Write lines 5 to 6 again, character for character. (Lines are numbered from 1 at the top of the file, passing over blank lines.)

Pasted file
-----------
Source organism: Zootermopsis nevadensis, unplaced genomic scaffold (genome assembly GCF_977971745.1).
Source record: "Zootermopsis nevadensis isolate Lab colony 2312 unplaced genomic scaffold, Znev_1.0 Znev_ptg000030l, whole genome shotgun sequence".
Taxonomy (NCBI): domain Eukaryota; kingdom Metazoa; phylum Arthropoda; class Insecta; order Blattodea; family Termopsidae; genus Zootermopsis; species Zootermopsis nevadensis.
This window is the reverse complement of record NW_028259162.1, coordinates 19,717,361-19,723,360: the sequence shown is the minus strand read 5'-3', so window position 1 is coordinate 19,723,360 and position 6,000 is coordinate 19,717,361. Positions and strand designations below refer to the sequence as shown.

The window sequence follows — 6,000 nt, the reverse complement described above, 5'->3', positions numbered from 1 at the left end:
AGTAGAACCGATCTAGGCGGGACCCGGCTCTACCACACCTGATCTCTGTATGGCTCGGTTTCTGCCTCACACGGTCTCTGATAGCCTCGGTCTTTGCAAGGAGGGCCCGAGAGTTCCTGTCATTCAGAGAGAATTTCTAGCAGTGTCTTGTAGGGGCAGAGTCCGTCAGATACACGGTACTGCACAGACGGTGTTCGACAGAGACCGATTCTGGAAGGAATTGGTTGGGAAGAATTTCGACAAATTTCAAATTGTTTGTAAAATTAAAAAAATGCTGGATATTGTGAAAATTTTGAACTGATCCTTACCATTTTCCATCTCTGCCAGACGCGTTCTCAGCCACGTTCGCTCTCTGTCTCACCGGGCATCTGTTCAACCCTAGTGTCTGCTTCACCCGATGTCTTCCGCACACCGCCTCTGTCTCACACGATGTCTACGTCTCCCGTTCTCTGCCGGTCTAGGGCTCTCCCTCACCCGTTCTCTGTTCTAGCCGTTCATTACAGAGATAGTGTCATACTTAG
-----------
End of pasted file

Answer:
The window sequence follows — 6,000 nt, the reverse complement described above, 5'->3', positions numbered from 1 at the left end:
AGTAGAACCGATCTAGGCGGGACCCGGCTCTACCACACCTGATCTCTGTATGGCTCGGTTTCTGCCTCACACGGTCTCTGATAGCCTCGGTCTTTGCAAGGAGGGCCCGAGAGTTCCTGTCATTCAGAGAGAATTTCTAGCAGTGTCTTGTAGGGGCAGAGTCCGTCAGATACACGGTACTGCACAGACGGTGTTCGACAGAGACCGATTCTGGAAGGAATTGGTTGGGAAGAATTTCGACAAATTTCAAATTGTTTGTAAAATTAAAAAAATGCTGGATATTGTGAAAATTTTGAACTGATCCTTACCATTTTCCATCTCTGCCAGACGCGTTCTCAGCCACGTTCGCTCTCTGTCTCACCGGGCATCTGTTCAACCCTAGTGTCTGCTTCACCCGATGTCTTCCGCACACCGCCTCTGTCTCACACGATGTCTACGTCTCCCGTTCTCTGCCGGTCTAGGGCTCTCCCTCACCCGTTCTCTGTTCTAGCCGTTCATTACAGAGATAGTGTCATACTTAG